|350 up to 400||9,000|
|400 up to 450||10,000|
|450 up to 550||12,000|
|550 up to 700||14,000|
|700 up to 1,000||18,000|
|1,000 up to 1,200||21,000|
|1,200 up to 1,400||23,000|
|1,400 up to 1,500||24,000|
Now keep in mind that this chart assumes a well-insulated room.
Unless you have insulation in your garage, you should bump up to a higher BTU output air conditioner.
Other ‘Cool’ Features
Aside from the strength, there are a couple of other factors to consider when shopping for a portable air conditioner for your garage. Here are a few of the most important ones:
- Size – Your garage is probably cramped as it is. All other things being equal, look for the unit that takes up the least amount of space possible.
- Timers or Remote Controls – The temperature of your garage will change throughout the day. A unit with a timer can let you set the air conditioner to cool down your garage at the same time every day. Similarly, a unit with a remote control can let you manually turn on the AC before you start working.
- Mobility – Air Conditioners aren’t light. If you plan on working on different projects in your garage, ensure that your unit has wheels.
- Dehumidifier – I’m a big fan of garage dehumidifiers. If you can buy a portable air conditioner with a built-in dehumidifier, I highly recommend it.
Other factors you need to consider
Even the best portable air conditioner will have its off days. Its efficiency will fluctuate depending on the weather outside and your garage’s construction.
Here are some other things to consider before deciding on a portable AC unit for your garage:
- Your area’s climate – If you live in an extremely hot or humid area, you may need to look at a larger portable AC unit to compensate.
- How often you use your garage (and how) – If you use your garage primarily for storage, you’ll need a smaller size air conditioner than you could if you were welding or using power tools that give off a lot of heat. If you need a colder environment for long periods, you might need to consider a more permanent solution.
- The design of your house – If you have living space above your garage, air conditioning your garage could lower the temperatures of other areas of the house.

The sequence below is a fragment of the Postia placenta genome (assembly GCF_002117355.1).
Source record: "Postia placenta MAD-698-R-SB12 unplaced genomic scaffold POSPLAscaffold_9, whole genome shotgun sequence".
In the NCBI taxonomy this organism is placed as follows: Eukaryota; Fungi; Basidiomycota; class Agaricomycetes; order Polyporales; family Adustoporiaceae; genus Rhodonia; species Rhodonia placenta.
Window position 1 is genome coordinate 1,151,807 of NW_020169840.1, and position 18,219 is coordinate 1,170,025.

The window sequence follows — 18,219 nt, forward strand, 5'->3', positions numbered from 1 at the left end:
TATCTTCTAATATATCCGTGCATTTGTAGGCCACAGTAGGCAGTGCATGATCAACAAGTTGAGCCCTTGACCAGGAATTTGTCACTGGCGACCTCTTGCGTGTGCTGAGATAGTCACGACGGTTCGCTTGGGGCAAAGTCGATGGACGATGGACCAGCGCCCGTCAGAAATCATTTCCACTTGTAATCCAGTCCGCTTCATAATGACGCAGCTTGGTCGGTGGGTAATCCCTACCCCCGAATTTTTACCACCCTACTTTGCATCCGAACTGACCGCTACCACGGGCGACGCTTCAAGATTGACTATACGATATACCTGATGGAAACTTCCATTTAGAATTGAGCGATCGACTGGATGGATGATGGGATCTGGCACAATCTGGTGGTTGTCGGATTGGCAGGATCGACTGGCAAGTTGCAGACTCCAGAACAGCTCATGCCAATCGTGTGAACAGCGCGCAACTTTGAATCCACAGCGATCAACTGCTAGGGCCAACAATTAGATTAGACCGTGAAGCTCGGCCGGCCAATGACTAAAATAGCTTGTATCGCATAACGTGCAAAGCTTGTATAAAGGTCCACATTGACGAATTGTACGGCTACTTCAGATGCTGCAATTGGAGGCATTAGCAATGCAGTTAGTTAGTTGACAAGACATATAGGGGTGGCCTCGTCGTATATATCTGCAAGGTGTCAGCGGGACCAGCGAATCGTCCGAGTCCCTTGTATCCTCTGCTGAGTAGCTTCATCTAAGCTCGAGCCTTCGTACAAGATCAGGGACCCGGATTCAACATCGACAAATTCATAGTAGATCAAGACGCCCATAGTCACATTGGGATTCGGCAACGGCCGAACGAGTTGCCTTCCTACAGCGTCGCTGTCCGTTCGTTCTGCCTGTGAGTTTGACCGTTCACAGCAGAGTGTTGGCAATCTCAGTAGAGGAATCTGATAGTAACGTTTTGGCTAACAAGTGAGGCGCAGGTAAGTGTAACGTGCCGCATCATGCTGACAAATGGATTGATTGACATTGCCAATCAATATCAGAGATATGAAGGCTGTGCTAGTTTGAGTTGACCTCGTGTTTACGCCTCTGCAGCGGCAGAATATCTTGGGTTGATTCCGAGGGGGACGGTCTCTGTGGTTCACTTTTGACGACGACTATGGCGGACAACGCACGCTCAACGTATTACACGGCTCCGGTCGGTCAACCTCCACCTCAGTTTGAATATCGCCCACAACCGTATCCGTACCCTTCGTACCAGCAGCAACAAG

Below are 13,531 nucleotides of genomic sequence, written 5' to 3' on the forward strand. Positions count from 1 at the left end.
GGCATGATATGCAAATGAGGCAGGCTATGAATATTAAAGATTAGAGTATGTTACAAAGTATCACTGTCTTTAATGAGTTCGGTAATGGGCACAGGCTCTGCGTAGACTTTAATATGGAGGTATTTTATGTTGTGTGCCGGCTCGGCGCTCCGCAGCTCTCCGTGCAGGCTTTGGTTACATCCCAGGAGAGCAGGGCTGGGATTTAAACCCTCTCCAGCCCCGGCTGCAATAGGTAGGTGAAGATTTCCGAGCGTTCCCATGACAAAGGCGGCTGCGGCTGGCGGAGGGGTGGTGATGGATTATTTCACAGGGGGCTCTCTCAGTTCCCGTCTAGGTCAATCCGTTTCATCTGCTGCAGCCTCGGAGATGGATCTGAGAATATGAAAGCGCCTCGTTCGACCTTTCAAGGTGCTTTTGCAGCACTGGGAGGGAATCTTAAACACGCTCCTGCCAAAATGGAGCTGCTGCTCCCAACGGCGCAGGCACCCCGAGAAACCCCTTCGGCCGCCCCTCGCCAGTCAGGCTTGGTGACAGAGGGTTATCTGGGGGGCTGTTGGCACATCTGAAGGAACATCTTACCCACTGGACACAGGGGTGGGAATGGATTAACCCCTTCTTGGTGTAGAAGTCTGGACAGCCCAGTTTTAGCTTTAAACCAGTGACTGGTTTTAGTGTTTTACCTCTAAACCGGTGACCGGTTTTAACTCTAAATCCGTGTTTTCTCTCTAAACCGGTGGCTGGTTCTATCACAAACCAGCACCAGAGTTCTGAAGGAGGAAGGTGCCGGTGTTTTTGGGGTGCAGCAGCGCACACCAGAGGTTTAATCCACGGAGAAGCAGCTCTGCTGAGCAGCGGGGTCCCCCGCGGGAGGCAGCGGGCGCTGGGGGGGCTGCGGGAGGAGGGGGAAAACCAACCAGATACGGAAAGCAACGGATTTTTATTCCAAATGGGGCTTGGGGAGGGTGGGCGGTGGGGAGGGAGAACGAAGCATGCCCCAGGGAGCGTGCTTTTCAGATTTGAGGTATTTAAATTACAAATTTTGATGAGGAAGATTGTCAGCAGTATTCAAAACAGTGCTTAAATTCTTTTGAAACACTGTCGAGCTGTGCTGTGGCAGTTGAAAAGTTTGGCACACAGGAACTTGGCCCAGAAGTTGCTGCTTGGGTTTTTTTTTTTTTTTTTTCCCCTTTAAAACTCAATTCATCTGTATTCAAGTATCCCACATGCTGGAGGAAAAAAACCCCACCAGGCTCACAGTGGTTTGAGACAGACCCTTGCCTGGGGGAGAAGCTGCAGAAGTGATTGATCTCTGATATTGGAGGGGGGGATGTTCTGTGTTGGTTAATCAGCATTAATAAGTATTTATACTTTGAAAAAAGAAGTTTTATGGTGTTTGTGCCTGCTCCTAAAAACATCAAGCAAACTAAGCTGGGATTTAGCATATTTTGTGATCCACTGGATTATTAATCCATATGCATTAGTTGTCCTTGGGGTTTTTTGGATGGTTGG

- The garage design – A portable AC needs to vent the hot air. If your garage does not have any windows, you might be able to drill a hole in the ceiling or walls (if you’re comfortable doing that). Otherwise, you’d need to crack open the garage door, which will also let some of the cold air out.
Tips to Help Your Portable AC Unit Cool Your Garage
In addition to garage fans and air conditioning, there are a few other tips and tricks that can help you keep your garage cool. Some depend on how your garage is built, but others are more general.
Here are a few of the best tips for cooling your garage:
- Park your car outside the garage for a few minutes: A standard car’s engine runs between 195°F to 222°F (95°C to 105°C). That kind of heat makes it hard for your air conditioner or garage fans to work. Allow your car to cool down a bit before you bring it inside will save your air conditioner a lot of work.
- Use lighter colors: Pick a lighter color when choosing what color to paint your garage. A black or gray garage may look cool, but those colors absorb heat, while lighter colors like white will reflect heat.
- Increase airflow: Keeping your garage clutter-free can help increase airflow. The more the air has to move around stacks of boxes and cabinets, the less it can cool the air around it. Install cabinets and shelves to optimize the space and allow as much air to flow as possible.
- Choose the best time to work: Consider timing your work to be there during the early morning or late afternoon when temperatures are lower.
A portable air conditioner is a relatively inexpensive way to cool off your garage. You’ll need to look at your own situation and decide if you need to air condition your garage or if you can use fans instead.
For more information, check out my article asking if you should air condition your garage. It goes into why you should and why you shouldn’t.